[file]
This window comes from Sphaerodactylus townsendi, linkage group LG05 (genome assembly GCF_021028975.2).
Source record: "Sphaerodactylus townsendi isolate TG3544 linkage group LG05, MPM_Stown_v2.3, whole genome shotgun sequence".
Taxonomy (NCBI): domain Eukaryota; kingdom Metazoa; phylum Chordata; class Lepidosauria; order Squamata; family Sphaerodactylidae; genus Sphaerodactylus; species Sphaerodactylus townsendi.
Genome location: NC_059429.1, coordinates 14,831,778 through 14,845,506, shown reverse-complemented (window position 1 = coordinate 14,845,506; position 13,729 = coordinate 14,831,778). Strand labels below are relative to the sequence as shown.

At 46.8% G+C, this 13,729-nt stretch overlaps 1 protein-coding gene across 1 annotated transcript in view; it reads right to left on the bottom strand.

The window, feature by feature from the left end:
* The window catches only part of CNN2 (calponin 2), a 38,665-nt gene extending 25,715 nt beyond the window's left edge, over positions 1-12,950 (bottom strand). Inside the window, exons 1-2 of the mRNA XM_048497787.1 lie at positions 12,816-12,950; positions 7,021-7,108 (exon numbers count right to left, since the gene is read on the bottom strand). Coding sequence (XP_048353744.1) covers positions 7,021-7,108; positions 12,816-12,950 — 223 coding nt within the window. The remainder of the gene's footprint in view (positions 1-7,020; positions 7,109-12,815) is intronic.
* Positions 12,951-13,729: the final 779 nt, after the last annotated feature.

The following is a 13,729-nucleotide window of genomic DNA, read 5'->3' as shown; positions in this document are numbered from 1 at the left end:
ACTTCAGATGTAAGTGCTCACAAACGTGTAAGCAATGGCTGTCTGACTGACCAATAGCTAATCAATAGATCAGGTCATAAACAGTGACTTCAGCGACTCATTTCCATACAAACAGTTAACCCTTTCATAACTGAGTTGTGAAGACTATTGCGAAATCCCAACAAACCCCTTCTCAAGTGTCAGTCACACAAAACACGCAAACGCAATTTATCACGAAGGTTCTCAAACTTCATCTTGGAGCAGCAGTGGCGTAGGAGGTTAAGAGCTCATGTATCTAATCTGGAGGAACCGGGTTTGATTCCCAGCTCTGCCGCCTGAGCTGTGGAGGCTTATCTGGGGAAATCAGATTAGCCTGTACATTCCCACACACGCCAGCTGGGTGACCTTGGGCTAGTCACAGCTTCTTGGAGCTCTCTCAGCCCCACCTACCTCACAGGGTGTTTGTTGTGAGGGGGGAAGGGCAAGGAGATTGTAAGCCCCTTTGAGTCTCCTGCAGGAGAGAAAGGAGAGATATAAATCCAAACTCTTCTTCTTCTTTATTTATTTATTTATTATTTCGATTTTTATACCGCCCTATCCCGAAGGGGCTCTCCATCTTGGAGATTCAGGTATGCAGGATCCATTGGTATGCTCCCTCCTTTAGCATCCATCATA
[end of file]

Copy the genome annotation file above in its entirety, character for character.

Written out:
This window comes from Sphaerodactylus townsendi, linkage group LG05 (genome assembly GCF_021028975.2).
Source record: "Sphaerodactylus townsendi isolate TG3544 linkage group LG05, MPM_Stown_v2.3, whole genome shotgun sequence".
Taxonomy (NCBI): domain Eukaryota; kingdom Metazoa; phylum Chordata; class Lepidosauria; order Squamata; family Sphaerodactylidae; genus Sphaerodactylus; species Sphaerodactylus townsendi.
Genome location: NC_059429.1, coordinates 14,831,778 through 14,845,506, shown reverse-complemented (window position 1 = coordinate 14,845,506; position 13,729 = coordinate 14,831,778). Strand labels below are relative to the sequence as shown.

At 46.8% G+C, this 13,729-nt stretch overlaps 1 protein-coding gene across 1 annotated transcript in view; it reads right to left on the bottom strand.

The window, feature by feature from the left end:
* The window catches only part of CNN2 (calponin 2), a 38,665-nt gene extending 25,715 nt beyond the window's left edge, over positions 1-12,950 (bottom strand). Inside the window, exons 1-2 of the mRNA XM_048497787.1 lie at positions 12,816-12,950; positions 7,021-7,108 (exon numbers count right to left, since the gene is read on the bottom strand). Coding sequence (XP_048353744.1) covers positions 7,021-7,108; positions 12,816-12,950 — 223 coding nt within the window. The remainder of the gene's footprint in view (positions 1-7,020; positions 7,109-12,815) is intronic.
* Positions 12,951-13,729: the final 779 nt, after the last annotated feature.

The following is a 13,729-nucleotide window of genomic DNA, read 5'->3' as shown; positions in this document are numbered from 1 at the left end:
ACTTCAGATGTAAGTGCTCACAAACGTGTAAGCAATGGCTGTCTGACTGACCAATAGCTAATCAATAGATCAGGTCATAAACAGTGACTTCAGCGACTCATTTCCATACAAACAGTTAACCCTTTCATAACTGAGTTGTGAAGACTATTGCGAAATCCCAACAAACCCCTTCTCAAGTGTCAGTCACACAAAACACGCAAACGCAATTTATCACGAAGGTTCTCAAACTTCATCTTGGAGCAGCAGTGGCGTAGGAGGTTAAGAGCTCATGTATCTAATCTGGAGGAACCGGGTTTGATTCCCAGCTCTGCCGCCTGAGCTGTGGAGGCTTATCTGGGGAAATCAGATTAGCCTGTACATTCCCACACACGCCAGCTGGGTGACCTTGGGCTAGTCACAGCTTCTTGGAGCTCTCTCAGCCCCACCTACCTCACAGGGTGTTTGTTGTGAGGGGGGAAGGGCAAGGAGATTGTAAGCCCCTTTGAGTCTCCTGCAGGAGAGAAAGGAGAGATATAAATCCAAACTCTTCTTCTTCTTTATTTATTTATTTATTATTTCGATTTTTATACCGCCCTATCCCGAAGGGGCTCTCCATCTTGGAGATTCAGGTATGCAGGATCCATTGGTATGCTCCCTCCTTTAGCATCCATCATA